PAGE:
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Friday, March 18, 2011

Off-Grid Charging System, AA,AAA,C,D,9v

Original Article

The ultimate insurance to keep your low voltage gadgets powered while keeping your communications systems ‘up’ and running in situations ranging from a power outage to being at a remote location, is a combination of the proper solar photovoltaic panel, smart battery charger, and the right batteries.
The following suggested combination of equipment will provide ample charging for all of the typical consumer battery sizes (AA, AAA, C, D, and 9volt).
Most every typical consumer communications device will be powered by one of these battery sizes, OR, will have its own charger ‘base’ which itself usually requires about 12 volts or less (usually provided by a wall-outlet plug-in ‘brick’, but could be provided by a proper solar panel).
Portable AM/FM shortwave radios, flashlights, and 2-way portable radios are probably the most common gadgets to be used during disaster. Keeping them running will be crucial to staying ahead of the pack. With the proper adapters and know-how, you may also be able to keep your cell phone and laptop running – although their use may be limited if cell towers are out, etc…

Rechargeable Batteries

The right kind of rechargeable battery makes a big difference. The overall best price versus performance is the NiMH type battery (Nickel Metal Hydride).
Each size (AA, AAA, etc…) is available in various capacities, that is, how much power the battery will produce before it needs recharging. The higher the rating, the longer they will last (typically rated in mAh (milliamp hours). Example, a 2000 mAh rating will last longer than a 1400 mAh rating, before it needs recharging.
Quality, latest technology, NiMH batteries
AA NiMH Pre-Charged Rechargeable Batteries
AAA NiMH Pre-Charged Rechargeable Batteries
C Size NiMH Rechargeable Batteries
D Size NiMH Rechargeable Batteries
9V NiMH Rechargeable Batteries

Battery Charger

It is very important to use a ‘smart’ charger. Not all battery chargers are in this class, but more and more are. To properly charge a NiMH battery requires a unique charging method and the proper sensing technology to know when to stop charging. Otherwise your batteries will not last long.
This ‘smart’ charger is unique in that in addition to plugging it in to a standard wall outlet, it can also run off of 12 volts DC and comes with a male lighter adapter for 12 volts DC.  This is the key feature that enables you to use a portable solar panel as the power source for the charger itself.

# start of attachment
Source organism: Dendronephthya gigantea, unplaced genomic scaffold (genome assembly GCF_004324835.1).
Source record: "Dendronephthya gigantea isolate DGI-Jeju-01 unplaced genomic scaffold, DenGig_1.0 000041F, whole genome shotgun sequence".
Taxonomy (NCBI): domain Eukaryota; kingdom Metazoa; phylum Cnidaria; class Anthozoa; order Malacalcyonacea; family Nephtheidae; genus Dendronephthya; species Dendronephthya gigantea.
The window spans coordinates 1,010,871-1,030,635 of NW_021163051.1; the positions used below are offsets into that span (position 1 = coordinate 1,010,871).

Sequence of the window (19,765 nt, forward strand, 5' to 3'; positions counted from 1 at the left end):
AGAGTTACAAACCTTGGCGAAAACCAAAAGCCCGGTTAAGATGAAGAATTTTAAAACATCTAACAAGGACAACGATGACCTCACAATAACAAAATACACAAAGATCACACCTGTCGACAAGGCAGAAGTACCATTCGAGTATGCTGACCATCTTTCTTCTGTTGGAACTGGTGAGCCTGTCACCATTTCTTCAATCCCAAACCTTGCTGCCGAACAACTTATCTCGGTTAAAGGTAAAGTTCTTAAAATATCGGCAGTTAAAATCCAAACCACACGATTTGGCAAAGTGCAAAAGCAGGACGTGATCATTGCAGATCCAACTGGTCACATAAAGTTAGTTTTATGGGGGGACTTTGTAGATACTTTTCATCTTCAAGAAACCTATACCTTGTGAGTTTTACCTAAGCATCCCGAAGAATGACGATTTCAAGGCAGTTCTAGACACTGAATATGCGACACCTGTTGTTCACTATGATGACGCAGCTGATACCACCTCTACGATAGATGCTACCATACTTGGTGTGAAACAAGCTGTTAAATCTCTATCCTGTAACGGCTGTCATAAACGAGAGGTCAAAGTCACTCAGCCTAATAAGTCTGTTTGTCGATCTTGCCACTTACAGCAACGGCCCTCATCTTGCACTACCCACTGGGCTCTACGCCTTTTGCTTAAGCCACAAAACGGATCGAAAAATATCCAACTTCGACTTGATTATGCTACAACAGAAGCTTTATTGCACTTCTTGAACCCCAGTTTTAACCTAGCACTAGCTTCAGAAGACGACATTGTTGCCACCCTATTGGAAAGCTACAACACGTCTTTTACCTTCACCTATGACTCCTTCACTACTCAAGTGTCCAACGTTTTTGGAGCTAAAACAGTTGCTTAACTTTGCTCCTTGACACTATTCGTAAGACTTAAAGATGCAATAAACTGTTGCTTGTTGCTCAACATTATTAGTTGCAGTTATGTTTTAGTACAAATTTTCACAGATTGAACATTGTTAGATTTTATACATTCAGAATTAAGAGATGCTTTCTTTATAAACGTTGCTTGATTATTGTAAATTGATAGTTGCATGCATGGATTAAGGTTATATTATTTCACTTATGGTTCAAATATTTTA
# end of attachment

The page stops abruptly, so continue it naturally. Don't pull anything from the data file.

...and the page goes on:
Smart Battery Charger for All Size NiMH/NiCd cells with AC/DC plugs

Solar Panel

Solar panels come in all sizes, shapes, and various electrical specifications. This particular solar panel is portable, folds up, and provides the correct output voltage x current requirements (watts) to power the charger listed above. It also comes with a female lighter adapter for 12 volts DC, and mates perfectly with the noted charger unit.
PowerFilm F15-600 10w Folding Solar Panel Charger

Putting it all together

With the three pieces of the puzzle listed here, the right batteries, the right smart charger, and the right solar panel, you will be assured of ‘free’ and unlimited charging of your battery needs for most or all of your consumer gadget devices, so long as the sun is shining…
It seems to me that this system would be great insurance for a disaster scenario where electrical power is lost for a time. Just a thought…

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  1. I am working on getting a solar battery charger at the moment. I think it is going to be the most reliable way of charging batteries if the power were to go out. great post.

  2. Here is a tip that can accomplish the same thing and save you some money. The solar garden lights recharge a AA battery. If you take a couple of these lights and remove the LED (the light) the batteries won't discharge themselves when the sun goes down. Then take the cover off and replace the fairly cheap AA with a decent rechargable. Now you have a charging station (or a couple of charging stations). With better quality rechargeable batteries it will take three days or so to fully charge one with a solar garden light. However you can put a couple of these out everyday to collect the sun's energy and always have a supply of AA batteries.
    Second tip is they sell a "D" sized battery shell that will accept an AA battery. It then looks like and functions like a normal "D" battery.
    For most purposes these batteries will function for weeks or months. For example two AA batteries in my little LED flashlight give me weeks of use when I use it for a few hours each night. My Radio Shack multi frequency radio uses 3 "D" cells and 4 "AA" cells and I get about two months of use when I use it a couple of hours a day.
    Two of these modified solar garden lights provides me with all the battery power I need. What is even better is Both of the solar garden lights were rescued after someone threw them away so they cost me nothing. But if you need to buy some Wlamart sells the cheap ones for $3 apiece.